What's New for 2014
The 2014 Porsche 918 Spyder is an all-new model.
Can a hybrid be a supercar? Or vice-versa? Porsche will soon give us an answer. The 2014 Porsche 918 promises to pick up where its precursor, the Carrera GT, left off. Notably, the 918 will do so with a gasoline/electric powertrain capable of nearly 800 horsepower. It will sprint to 60 mph in about the cycle of a single breath. It'll also return up to 80 mpg, Porsche says.
The 918 Spyder starts with a one-piece carbon-fiber body, covering a 4.6-liter V8 engine mounted behind the cabin. Porsche says it's an entirely new engine with new crankcase and cylinder head design, and lightweight components, capable of more than 570 hp. It drives the rear wheels through a seven-speed PDK dual-clutch transmission. Two additional electric motors -- one for the rear wheels and one for the front wheels -- provide another 218 hp.
Porsche says total powertrain output should reach about 770 hp and 568 pound-feet of torque, enough to propel the 918 from zero to 60 mph in about 3 seconds and on to a top speed of 200 mph.
The 2014 Porsche 918 Spyder will be able to operate solely on gas or electricity, or some combination of both. On electrons alone, it should cover 16 miles at speeds of up to 93 mph. And with a light foot, the 918 will return a claimed 80 mpg on the European fuel economy test cycle. But what fun is that? Porsche says that even when driven hard, the 918 can achieve more than 30 mpg.
Five driving modes give 918 owners additional control over consumption. "E-Power" mode is fully electric, but kicks on the gas engine if the battery charge falls below a specified amount. "Hybrid" is what it sounds like: both gas engine and electric motors providing the push. "Sport Hybrid" mode prioritizes the gas engine and enlists the electric motors when the driver asks for more power. "Race Hybrid" does much of the same, but allows the battery charge to fluctuate for peak power. Finally, "Hot Lap" is a sub-mode of Race Hybrid and unleashes all of the battery's remaining power for a few fast laps.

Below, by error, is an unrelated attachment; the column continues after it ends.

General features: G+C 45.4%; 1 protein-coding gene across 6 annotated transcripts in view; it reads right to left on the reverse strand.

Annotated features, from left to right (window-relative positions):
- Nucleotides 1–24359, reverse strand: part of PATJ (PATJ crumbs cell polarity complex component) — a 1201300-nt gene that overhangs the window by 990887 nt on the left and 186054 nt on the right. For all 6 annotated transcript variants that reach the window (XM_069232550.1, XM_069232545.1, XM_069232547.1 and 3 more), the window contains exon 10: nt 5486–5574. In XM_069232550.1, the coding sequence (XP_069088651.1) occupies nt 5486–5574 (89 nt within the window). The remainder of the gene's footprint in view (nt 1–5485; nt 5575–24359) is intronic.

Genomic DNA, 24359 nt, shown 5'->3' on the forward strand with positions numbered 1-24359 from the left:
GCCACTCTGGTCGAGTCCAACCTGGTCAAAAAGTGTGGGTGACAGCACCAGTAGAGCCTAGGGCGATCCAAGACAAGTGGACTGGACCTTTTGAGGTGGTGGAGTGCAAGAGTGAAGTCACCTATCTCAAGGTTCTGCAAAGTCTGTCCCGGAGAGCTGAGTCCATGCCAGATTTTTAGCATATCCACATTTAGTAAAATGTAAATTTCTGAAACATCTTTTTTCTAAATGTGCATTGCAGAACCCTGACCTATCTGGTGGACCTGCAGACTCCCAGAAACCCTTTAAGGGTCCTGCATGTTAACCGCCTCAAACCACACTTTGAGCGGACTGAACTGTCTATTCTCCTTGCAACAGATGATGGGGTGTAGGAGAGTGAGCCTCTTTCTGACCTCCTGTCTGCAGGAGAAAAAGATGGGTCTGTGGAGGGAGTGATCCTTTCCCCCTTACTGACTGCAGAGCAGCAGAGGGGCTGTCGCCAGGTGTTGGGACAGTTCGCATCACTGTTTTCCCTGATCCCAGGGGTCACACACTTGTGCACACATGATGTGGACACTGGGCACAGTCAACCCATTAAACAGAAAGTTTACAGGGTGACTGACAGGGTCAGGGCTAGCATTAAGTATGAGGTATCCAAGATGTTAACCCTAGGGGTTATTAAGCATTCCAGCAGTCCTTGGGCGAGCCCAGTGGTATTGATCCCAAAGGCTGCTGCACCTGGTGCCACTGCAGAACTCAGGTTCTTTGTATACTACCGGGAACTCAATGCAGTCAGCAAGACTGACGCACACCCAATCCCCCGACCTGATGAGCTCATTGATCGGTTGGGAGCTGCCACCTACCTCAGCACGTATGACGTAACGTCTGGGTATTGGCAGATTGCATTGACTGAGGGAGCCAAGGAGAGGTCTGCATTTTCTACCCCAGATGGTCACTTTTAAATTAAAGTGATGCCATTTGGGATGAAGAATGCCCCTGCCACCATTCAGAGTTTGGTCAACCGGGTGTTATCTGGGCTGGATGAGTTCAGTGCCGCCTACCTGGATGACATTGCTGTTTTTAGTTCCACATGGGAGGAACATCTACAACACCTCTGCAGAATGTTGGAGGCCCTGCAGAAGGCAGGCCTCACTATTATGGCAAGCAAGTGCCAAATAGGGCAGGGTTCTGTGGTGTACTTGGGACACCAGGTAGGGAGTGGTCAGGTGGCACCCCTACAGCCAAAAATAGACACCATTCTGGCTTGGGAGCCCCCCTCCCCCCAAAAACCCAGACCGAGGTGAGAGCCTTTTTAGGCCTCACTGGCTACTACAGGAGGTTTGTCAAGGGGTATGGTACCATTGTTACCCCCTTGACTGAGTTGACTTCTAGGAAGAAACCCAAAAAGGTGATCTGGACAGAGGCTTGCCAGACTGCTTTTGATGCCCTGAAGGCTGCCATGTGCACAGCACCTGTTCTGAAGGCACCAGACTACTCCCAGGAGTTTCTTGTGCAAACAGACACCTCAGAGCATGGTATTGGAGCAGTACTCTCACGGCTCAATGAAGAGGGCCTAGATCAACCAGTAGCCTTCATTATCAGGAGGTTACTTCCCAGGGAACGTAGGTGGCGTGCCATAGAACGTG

Kinetic energy reclaimed during braking will be stored in the 918's liquid-cooled lithium-ion battery pack, but owners will also be able to plug in the 918 to their local power supply. Porsche claims recharging times ranging from 2-6 hours.
Although primarily rear-wheel drive, the 918 Spyder is capable of all-wheel drive depending on which engine/electric motor combination is active. At 146 mph or above, however, electric drive to the front wheels is disengaged to improve high-speed stability.
Unlike the Carrera GT, which used a racecar-like pushrod suspension setup, the 918 Spyder will feature a more conventional front wishbone/rear multilink suspension. The 918 will also feature an adaptive suspension and electrically assisted steering. Porsche purists bemoaned the arrival of electric-assist on the 911, but the new system's quickness and transparency have largely silenced the critics. The 918's system will also provide a small degree of steering angle to the rear wheels, reducing the turning circle at low speeds.
Porsche's stated goal with the 918 Spyder is to redefine driving fun, efficiency and performance. Only oil and Internet tycoons are likely to enjoy this redefinition, though. Porsche plans to start production of the 918 Spyder -- limited to 918 units, naturally -- in September 2013. Projected price is $850,000.
Check back for more information on the 2014 Porsche 918 Spyder as it becomes available.